Thanks again for all your support, both prayer support and otherwise. Without trying to pressure any of you, I wanted to mention that we do still have some transplant-related needs financially, both from our time in California, and recurring expenses such as medicine co-pays and recurring trips to Palo Alto to see his Nephrologist. If any of you have the inclination and the means to give a tax-deductible donation (dare I even ask in these economic times?) please click the Donate tab above.

We'll post updates here on the COTA website as we resume a more settled lifestyle here in Colorado. Please check back from time to time for news and photos.

Have a wonderful Fall!

Stacy & David Phillips

09.25.2008 - End In Sight

From Julian's COTA journal

Stacy here.

What a wonderful, stressful, life-impacting 6 months this last 6 months have been. Here we are, getting ready to leave almost 6 months exactly from when we left on April 7th to come to Lucile Packard Children's Hospital. Julian is doing wonderfully. We want to thank all of you for lifting us up in prayer as you have. Your support, both prayer and financial, have been an immense blessing to us that we can't even begin to repay or recount. Thank you. Julian will have his last "weekly" clinic here at Lucile Packard next Thursday, and we will have their seal of approval to journey off into the world (more on our plans near the bottom). We will come back once a month until January, when we will then begin to come back once every 3 months. We have 3 biopsies left, one at 6 months one at 1 year and one at 2 years from the date of transplant.

Julian's throat has healed nicely from having his tonsils out. He grew 2 cm in one week, and I suspect it was because prior to having his tonsils out he was only oxygenating in the low 80%'s for half the night. Not a great environment to grow and thrive, especially in the area of height. But once those tonsils were removed and he was able to be "fully oxygenated" all night long, he has just sprouted. We came to Lucile Packard with him wearing some 18-24 M clothing, and some 2T clothing. He is now, 6 months later, fully into 4T clothing both in length and girth. What an amazing testimony to whether he needed a kidney transplant or not. I'd say he did, and I'd say God provided the right kidney for the right kid.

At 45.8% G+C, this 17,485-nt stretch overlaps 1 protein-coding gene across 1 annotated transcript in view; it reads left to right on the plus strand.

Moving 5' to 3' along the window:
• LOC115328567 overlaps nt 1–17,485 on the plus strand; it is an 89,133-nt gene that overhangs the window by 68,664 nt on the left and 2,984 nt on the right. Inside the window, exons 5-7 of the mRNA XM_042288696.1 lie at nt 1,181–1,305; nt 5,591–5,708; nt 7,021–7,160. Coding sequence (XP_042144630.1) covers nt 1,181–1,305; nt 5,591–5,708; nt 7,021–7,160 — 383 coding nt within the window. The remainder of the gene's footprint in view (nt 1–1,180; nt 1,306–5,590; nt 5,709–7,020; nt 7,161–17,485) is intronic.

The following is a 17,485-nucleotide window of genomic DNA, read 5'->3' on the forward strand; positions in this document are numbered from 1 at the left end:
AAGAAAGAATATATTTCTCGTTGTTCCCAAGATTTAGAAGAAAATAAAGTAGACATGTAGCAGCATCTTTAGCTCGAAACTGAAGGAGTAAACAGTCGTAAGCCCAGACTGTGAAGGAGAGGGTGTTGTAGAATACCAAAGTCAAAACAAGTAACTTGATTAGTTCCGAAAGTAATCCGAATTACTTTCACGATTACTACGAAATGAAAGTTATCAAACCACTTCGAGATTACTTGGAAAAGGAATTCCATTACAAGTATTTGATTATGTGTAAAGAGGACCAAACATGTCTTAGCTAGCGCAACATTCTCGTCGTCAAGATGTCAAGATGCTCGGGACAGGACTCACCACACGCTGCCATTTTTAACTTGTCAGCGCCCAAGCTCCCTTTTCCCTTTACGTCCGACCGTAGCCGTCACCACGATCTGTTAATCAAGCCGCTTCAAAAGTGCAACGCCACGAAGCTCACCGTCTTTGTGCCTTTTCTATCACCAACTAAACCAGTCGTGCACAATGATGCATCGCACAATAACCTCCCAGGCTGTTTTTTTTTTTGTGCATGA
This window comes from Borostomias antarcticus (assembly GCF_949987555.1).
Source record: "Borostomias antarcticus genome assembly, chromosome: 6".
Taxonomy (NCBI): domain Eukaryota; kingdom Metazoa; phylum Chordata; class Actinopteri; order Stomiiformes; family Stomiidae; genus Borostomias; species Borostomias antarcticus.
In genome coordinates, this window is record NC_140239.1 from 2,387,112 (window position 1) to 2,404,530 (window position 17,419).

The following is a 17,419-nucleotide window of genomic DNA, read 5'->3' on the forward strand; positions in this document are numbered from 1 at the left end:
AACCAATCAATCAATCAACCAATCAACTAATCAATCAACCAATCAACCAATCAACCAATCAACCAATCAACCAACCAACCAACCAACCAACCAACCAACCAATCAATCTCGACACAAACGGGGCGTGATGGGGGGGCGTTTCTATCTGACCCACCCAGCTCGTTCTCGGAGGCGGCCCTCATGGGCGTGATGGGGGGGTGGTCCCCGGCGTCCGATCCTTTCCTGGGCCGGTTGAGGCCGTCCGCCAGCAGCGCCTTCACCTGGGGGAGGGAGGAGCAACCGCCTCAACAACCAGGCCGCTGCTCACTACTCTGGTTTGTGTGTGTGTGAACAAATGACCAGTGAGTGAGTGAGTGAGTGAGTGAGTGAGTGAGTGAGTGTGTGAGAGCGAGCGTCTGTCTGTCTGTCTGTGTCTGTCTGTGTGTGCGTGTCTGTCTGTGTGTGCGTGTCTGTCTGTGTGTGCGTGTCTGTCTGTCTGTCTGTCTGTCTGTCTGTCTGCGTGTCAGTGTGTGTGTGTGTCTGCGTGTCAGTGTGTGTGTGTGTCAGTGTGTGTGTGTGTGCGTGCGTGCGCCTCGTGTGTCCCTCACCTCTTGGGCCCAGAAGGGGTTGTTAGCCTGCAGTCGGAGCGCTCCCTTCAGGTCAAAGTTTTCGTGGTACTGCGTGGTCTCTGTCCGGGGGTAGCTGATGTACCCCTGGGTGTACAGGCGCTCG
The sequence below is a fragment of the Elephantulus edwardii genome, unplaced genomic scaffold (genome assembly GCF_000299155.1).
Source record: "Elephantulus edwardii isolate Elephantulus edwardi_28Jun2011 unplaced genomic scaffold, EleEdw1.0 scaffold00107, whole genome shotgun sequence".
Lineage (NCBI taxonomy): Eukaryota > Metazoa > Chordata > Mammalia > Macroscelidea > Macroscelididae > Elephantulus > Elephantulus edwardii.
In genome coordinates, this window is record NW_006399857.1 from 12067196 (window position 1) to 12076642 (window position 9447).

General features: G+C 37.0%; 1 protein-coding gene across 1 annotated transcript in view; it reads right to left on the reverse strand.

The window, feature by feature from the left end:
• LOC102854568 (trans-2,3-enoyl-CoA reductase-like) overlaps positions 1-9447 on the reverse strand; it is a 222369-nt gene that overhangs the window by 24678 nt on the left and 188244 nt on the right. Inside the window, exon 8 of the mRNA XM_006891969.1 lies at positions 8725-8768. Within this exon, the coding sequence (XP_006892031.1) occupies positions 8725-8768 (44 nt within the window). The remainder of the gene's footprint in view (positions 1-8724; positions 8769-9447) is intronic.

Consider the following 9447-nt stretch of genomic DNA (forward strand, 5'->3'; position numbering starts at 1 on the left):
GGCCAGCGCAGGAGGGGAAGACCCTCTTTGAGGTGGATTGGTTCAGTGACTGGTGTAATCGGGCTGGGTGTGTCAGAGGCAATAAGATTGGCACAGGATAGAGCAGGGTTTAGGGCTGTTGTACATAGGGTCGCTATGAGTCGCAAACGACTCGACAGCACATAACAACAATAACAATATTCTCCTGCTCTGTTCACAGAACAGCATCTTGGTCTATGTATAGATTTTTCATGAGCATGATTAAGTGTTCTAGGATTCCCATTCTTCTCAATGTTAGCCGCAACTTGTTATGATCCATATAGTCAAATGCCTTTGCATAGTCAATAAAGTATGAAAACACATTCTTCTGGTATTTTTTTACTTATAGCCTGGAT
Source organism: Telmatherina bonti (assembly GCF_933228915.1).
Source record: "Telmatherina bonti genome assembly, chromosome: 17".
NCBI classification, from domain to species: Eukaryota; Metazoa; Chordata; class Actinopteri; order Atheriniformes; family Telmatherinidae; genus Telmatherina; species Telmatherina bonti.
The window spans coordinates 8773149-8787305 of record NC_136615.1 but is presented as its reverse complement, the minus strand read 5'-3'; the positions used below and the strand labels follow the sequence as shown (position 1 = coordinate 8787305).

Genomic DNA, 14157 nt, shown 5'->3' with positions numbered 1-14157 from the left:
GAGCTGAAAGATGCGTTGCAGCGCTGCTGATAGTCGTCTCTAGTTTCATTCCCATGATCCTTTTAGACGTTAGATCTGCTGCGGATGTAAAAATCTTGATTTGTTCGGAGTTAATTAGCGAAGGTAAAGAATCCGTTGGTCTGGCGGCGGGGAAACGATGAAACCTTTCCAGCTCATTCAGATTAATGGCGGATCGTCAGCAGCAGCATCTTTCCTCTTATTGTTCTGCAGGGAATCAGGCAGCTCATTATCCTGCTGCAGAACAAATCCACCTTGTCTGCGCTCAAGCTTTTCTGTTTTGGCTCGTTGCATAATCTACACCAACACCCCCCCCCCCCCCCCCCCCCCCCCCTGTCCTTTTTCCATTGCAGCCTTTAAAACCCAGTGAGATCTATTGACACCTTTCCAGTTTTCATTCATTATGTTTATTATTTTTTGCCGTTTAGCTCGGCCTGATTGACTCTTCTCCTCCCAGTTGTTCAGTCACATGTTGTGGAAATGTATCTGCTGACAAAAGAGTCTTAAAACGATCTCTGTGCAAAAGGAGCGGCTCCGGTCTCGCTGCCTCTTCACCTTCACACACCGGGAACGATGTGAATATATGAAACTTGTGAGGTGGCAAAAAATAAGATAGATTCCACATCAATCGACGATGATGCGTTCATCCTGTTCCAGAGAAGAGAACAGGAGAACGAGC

I want to send another heartfelt "Thank You" to Cheryl Humble, who is our hero. She and Julian will share the bond of "blood relationship" for life. What a precious gift she gave when she gave her kidney, and our nighttime prayers always include this very special lady. I also want to thank Mrs. T and Bonnie Thomas, who have kept in touch with me through this stressful time. Their calm, steadfast words were always an encouragement to me (Stacy). And to all our other friends and family who made sure we knew were "there" for us if we needed anything. Thank you. Thanks Kim, my sis, and Bob and Mary, my father and his new bride!

Thank you COTA, who will continue to play an important role in our lives. Our fund was negative going into this month, and they allocated some funds from an anonymous giver to our account so we could cover some more of our expenses. Thank you anonymous giver. The wonderful thing about the COTA account is that Julian will be able to draw on it for his entire life, if we continue to raise funds. He can use the funds for transplant medication, and even, when the time comes, another transplant should one be needed.

So, many people have asked what our plans are from here. Well, we continue to call Colorado our home, and have a place in Longmont that Dave has been living in solo for the last 6 months, commuting on weekends to see us here in Palo Alto. We will return there and spend time up until Thanksgiving, when Julian and I will go visit family for several months in Gilbert, Arizona. We will escape the cold Colorado winter for warmer climes while Dave commutes on weekends to come see us. Then in April or so it will be back to Colorado for Julian and I until the following winter. I think we are the youngest snowbirds in the history of Arizona/Colorado. We will see how that arrangement works for awhile. We must remain residents of Colorado because Julian's insurance is Colorado-based. If we ever decide to relocate to Arizona and leave Colorado, we will need to have an alternate insurance solution set in place, whether it be employer-based should Dave ever get a job in Arizona, or what not. In that Julian is a Transplant recipient there aren't many insurance alternatives for us and so we must make our decisions based on the best insurance/care we can get for him.

So! If you were confused for awhile as to where we were actually going to live, I hope that clears it up!

Our address in Longmont is: 1048 Katy Lane Unit #B, Longmont CO 80504. So you can update your Christmas Letter list to that address, as we are no longer on Apple Valley Rd.

We leave here on October 3rd and will be back in Colorado on October 6th, stopping in L.A. to see friends and go to Disneyland, and swinging through Arizona to see family. We will continue to post updates on the COTA website, although they may be monthly (or for special prayer!) instead of weekly.

Thanks again for standing with us through what has been THE most challenging and stressful times in our lives thus far. And we thank the Lord ultimately for never giving us more than we could handle at any given time, although He must know me better than I know myself (obviously) because I'm convinced He came close once or twice...hopefully His refining fire caused some of my dross to surface (just ask my hubby and he'll nod his head on that one) and hopefully He has skimmed it off.